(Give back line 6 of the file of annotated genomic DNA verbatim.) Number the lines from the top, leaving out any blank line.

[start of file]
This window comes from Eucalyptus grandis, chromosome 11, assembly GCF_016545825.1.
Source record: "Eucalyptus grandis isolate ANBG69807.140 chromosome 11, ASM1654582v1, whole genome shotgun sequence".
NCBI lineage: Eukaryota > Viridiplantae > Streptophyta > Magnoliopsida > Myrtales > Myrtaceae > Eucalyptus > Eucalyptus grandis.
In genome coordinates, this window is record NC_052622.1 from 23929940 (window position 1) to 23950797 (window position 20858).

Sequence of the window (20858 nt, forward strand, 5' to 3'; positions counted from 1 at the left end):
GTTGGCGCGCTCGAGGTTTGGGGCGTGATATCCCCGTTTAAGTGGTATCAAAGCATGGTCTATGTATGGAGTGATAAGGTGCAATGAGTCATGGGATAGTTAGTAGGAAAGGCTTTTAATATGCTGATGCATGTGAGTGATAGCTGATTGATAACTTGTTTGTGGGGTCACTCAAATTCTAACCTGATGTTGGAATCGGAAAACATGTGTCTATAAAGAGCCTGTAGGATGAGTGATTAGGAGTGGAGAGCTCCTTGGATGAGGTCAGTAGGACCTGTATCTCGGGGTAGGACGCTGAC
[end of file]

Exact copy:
GTTGGCGCGCTCGAGGTTTGGGGCGTGATATCCCCGTTTAAGTGGTATCAAAGCATGGTCTATGTATGGAGTGATAAGGTGCAATGAGTCATGGGATAGTTAGTAGGAAAGGCTTTTAATATGCTGATGCATGTGAGTGATAGCTGATTGATAACTTGTTTGTGGGGTCACTCAAATTCTAACCTGATGTTGGAATCGGAAAACATGTGTCTATAAAGAGCCTGTAGGATGAGTGATTAGGAGTGGAGAGCTCCTTGGATGAGGTCAGTAGGACCTGTATCTCGGGGTAGGACGCTGAC